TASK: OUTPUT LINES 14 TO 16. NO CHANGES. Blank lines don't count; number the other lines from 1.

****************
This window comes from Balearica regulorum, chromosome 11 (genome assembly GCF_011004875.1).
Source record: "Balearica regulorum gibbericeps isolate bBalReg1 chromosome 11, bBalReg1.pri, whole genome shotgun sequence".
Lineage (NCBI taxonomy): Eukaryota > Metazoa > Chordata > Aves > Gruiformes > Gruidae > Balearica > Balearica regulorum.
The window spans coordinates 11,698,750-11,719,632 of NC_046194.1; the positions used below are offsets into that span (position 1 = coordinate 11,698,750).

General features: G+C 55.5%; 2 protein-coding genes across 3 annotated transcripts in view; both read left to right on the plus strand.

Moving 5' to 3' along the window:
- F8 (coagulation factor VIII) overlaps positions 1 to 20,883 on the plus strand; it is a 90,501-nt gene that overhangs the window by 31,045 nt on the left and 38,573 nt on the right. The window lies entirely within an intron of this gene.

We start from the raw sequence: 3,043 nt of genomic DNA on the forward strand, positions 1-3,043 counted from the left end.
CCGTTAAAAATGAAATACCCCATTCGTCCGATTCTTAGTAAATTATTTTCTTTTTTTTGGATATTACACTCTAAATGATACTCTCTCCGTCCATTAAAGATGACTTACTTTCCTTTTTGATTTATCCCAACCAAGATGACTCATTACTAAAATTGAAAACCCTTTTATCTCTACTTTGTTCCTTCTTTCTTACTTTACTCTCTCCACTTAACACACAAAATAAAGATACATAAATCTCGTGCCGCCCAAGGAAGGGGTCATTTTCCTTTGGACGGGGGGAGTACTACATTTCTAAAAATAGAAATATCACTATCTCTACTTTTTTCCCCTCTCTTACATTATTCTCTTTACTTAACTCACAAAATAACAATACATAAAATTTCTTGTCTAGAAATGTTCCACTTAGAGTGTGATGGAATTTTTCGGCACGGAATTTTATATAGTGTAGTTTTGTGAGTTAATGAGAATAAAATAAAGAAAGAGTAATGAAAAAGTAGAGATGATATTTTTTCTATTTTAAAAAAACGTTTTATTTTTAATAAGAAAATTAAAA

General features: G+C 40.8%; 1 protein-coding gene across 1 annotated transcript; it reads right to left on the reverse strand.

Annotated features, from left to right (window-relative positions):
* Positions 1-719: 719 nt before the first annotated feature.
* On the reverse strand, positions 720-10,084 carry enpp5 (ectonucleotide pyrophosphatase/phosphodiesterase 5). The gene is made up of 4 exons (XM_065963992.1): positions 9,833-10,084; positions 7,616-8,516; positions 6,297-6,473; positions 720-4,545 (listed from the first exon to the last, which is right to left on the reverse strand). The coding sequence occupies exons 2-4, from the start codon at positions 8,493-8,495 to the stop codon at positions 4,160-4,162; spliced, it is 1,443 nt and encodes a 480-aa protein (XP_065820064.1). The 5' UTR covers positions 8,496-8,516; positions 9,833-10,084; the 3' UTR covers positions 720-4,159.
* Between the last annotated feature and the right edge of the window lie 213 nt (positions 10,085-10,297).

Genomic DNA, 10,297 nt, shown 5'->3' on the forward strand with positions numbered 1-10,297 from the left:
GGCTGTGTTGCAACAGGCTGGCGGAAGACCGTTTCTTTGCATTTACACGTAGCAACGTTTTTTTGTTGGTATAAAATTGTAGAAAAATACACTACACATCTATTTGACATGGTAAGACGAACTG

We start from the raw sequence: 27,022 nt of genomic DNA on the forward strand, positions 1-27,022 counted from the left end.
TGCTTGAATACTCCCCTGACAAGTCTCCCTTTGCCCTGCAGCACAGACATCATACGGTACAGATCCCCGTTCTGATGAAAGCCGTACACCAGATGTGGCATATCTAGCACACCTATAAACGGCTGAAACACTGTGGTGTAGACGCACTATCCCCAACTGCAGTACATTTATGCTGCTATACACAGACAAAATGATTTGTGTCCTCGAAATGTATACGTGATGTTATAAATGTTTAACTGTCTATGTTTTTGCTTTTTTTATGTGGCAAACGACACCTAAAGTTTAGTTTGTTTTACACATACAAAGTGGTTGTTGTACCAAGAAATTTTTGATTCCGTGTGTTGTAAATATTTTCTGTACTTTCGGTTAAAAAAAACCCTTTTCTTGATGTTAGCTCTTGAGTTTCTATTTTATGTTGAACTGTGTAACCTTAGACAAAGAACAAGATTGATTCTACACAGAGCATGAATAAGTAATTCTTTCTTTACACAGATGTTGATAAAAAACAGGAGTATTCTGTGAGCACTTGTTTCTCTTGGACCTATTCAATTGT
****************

* Between the last annotated feature and the right edge of the window lie 213 nt (positions 10,085-10,297).

Genomic DNA, 10,297 nt, shown 5'->3' on the forward strand with positions numbered 1-10,297 from the left:
GGCTGTGTTGCAACAGGCTGGCGGAAGACCGTTTCTTTGCATTTACACGTAGCAACGTTTTTTTGTTGGTATAAAATTGTAGAAAAATACACTACACATCTATTTGACATGGTAAGACGAACTG